Indelible, irreversible and imposed during childhood, Scarification is a cultural practice common in many countries in Africa. The ceremony which is to cut the skin with a knife seems to have crossed times without ever losing its importance. In the 21st century, scarify still is an act of bravery, a way to state an identity, a proof of his pride in belonging to a family or a social status, a way of beautify,  and to avert bad luck .

The project "Scarification" took place in Benin from 2005 to 2008. During those 3 years, the Belgian photographer Jean-Michel Clajot has traveled across the country in search of a face, a body, a history.An exceptional privilege, he was able to attend a ceremony usually reserved for the family. Be immersed in traditional Africa or the beauty and strength in the form of eternal scars.  (image by Jean Michel Clajot)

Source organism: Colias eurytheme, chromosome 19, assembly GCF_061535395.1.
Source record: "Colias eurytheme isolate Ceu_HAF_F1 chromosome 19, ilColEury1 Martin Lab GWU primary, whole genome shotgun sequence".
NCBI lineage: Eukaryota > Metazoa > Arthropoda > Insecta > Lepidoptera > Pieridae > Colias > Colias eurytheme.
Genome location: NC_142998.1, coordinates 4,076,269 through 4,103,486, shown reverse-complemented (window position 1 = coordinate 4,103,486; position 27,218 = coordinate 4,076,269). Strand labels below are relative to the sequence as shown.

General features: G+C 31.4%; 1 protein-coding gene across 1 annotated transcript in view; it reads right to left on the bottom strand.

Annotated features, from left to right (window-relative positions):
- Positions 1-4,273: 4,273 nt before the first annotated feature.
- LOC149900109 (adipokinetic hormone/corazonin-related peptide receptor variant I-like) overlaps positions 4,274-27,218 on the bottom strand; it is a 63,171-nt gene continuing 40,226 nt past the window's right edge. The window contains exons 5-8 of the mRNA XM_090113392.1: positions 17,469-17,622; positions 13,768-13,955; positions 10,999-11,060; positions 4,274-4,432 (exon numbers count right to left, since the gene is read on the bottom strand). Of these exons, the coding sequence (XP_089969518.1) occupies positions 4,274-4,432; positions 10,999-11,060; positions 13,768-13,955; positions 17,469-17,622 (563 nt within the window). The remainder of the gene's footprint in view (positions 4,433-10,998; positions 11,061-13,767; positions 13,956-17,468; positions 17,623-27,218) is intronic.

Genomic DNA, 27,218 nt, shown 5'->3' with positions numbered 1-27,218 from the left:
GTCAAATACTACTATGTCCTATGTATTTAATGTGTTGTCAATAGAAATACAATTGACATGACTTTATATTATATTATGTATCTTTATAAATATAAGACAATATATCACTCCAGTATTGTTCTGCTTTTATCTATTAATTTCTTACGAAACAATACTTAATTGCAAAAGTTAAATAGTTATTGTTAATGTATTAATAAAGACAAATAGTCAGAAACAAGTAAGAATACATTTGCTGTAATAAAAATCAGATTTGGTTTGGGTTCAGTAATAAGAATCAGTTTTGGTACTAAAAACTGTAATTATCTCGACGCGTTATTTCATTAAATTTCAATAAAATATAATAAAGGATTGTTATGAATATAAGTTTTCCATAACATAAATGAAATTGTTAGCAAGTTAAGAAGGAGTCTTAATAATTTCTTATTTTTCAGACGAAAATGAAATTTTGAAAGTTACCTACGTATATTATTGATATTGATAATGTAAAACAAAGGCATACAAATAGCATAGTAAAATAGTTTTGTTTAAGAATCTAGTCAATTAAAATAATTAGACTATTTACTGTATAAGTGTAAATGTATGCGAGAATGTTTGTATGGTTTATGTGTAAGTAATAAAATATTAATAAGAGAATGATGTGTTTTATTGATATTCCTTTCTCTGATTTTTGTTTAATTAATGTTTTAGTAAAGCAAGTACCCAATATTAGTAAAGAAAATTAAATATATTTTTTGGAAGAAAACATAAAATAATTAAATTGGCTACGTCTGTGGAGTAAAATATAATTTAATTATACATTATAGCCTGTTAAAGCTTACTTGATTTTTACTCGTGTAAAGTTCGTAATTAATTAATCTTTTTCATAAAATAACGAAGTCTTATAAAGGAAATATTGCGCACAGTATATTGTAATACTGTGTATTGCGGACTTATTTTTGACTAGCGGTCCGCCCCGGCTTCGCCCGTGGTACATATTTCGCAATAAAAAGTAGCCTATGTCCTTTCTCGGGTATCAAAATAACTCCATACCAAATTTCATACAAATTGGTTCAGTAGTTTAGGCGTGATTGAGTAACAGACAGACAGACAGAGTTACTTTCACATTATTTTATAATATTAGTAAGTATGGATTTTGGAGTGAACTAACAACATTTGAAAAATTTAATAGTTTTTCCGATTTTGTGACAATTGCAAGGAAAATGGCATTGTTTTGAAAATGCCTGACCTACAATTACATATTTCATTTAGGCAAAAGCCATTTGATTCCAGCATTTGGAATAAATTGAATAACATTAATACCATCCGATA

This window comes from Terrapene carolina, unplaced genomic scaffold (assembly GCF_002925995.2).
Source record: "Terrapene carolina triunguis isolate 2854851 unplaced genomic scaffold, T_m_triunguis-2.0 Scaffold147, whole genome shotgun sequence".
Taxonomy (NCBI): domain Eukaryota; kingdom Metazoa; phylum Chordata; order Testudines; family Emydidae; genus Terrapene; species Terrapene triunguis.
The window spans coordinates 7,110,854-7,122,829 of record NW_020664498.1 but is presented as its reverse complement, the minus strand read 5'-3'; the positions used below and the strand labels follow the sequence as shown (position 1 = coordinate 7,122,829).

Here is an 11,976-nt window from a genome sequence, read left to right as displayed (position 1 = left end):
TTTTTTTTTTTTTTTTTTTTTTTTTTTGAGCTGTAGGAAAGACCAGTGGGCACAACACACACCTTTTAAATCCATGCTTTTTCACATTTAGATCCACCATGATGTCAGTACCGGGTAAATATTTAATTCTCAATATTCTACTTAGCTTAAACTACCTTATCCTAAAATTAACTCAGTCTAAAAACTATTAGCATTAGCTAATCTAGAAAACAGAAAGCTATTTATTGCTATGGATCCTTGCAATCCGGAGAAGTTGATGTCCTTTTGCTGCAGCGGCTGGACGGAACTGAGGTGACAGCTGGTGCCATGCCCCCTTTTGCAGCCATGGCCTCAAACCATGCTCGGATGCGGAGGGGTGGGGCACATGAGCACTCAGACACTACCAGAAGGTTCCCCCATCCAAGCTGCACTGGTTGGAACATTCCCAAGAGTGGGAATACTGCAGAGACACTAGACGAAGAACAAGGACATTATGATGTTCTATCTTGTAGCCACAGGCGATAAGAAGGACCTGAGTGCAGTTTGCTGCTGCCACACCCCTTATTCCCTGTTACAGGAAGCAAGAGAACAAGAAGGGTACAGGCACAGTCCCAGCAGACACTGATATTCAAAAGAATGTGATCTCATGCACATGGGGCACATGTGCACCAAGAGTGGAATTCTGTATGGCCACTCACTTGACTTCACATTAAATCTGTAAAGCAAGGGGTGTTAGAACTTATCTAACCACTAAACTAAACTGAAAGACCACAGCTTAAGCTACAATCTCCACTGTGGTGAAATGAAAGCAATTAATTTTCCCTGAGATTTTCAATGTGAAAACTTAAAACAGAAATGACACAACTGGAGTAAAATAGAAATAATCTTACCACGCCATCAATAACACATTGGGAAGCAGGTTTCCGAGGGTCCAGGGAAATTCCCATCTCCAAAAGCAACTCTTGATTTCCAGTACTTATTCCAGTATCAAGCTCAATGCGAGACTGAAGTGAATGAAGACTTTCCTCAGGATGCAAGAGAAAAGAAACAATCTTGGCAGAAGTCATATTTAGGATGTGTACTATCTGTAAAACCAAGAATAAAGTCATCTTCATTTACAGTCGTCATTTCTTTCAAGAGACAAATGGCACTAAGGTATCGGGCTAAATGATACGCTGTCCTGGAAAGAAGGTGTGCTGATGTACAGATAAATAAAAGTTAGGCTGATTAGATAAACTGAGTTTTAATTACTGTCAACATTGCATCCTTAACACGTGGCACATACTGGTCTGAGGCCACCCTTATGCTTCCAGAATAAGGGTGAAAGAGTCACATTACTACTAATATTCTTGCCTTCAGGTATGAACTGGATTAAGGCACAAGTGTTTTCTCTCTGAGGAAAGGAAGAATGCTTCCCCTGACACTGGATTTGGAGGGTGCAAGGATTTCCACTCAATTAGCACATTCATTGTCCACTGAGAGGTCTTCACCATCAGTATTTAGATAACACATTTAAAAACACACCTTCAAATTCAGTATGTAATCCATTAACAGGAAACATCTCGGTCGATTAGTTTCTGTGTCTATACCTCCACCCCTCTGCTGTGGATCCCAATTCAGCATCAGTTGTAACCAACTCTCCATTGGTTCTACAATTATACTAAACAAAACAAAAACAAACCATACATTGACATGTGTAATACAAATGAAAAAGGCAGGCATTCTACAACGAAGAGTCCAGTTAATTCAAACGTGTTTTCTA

Indelible, irreversible and imposed during childhood, Scarification is a cultural practice common in many countries in Africa. The ceremony which is to cut the skin with a knife seems to have crossed times without ever losing its importance. In the 21st century, scarify still is an act of bravery, a way to state an identity, a proof of his pride in belonging to a family or a social status, a way of beautify, and to avert bad luck . The project "Scarification" took place in Benin from 2005 to 2008. During those 3 years, the Belgian photographer Jean-Michel Clajot has traveled across the country in search of a face, a body, a history.An exceptional privilege, he was able to attend a ceremony usually reserved for the family. Be immersed in traditional Africa or the beauty and strength in the form of eternal scars.
©Jean Michel Clajot
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